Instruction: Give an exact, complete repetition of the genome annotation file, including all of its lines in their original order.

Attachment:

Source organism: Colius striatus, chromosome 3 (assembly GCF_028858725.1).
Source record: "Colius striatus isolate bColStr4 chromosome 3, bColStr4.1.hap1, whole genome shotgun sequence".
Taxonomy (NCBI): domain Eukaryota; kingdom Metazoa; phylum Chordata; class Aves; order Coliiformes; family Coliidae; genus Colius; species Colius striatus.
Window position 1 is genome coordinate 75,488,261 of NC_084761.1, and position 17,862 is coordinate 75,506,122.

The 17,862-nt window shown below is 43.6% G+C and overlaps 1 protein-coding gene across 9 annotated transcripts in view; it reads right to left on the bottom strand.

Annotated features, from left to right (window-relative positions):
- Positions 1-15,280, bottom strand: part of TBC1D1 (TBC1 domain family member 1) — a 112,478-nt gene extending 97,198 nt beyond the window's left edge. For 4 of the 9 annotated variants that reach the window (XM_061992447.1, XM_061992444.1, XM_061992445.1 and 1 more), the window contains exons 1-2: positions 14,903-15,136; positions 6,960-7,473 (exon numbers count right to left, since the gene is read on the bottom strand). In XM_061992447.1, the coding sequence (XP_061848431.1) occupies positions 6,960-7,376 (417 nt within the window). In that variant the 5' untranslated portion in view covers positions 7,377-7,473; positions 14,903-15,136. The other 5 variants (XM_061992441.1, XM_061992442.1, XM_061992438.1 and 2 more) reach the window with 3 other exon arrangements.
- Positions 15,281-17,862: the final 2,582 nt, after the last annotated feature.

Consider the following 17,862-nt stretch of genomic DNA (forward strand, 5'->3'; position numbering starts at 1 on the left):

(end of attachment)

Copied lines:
Source organism: Colius striatus, chromosome 3 (assembly GCF_028858725.1).
Source record: "Colius striatus isolate bColStr4 chromosome 3, bColStr4.1.hap1, whole genome shotgun sequence".
Taxonomy (NCBI): domain Eukaryota; kingdom Metazoa; phylum Chordata; class Aves; order Coliiformes; family Coliidae; genus Colius; species Colius striatus.
Window position 1 is genome coordinate 75,488,261 of NC_084761.1, and position 17,862 is coordinate 75,506,122.

The 17,862-nt window shown below is 43.6% G+C and overlaps 1 protein-coding gene across 9 annotated transcripts in view; it reads right to left on the bottom strand.

Annotated features, from left to right (window-relative positions):
- Positions 1-15,280, bottom strand: part of TBC1D1 (TBC1 domain family member 1) — a 112,478-nt gene extending 97,198 nt beyond the window's left edge. For 4 of the 9 annotated variants that reach the window (XM_061992447.1, XM_061992444.1, XM_061992445.1 and 1 more), the window contains exons 1-2: positions 14,903-15,136; positions 6,960-7,473 (exon numbers count right to left, since the gene is read on the bottom strand). In XM_061992447.1, the coding sequence (XP_061848431.1) occupies positions 6,960-7,376 (417 nt within the window). In that variant the 5' untranslated portion in view covers positions 7,377-7,473; positions 14,903-15,136. The other 5 variants (XM_061992441.1, XM_061992442.1, XM_061992438.1 and 2 more) reach the window with 3 other exon arrangements.
- Positions 15,281-17,862: the final 2,582 nt, after the last annotated feature.

Consider the following 17,862-nt stretch of genomic DNA (forward strand, 5'->3'; position numbering starts at 1 on the left):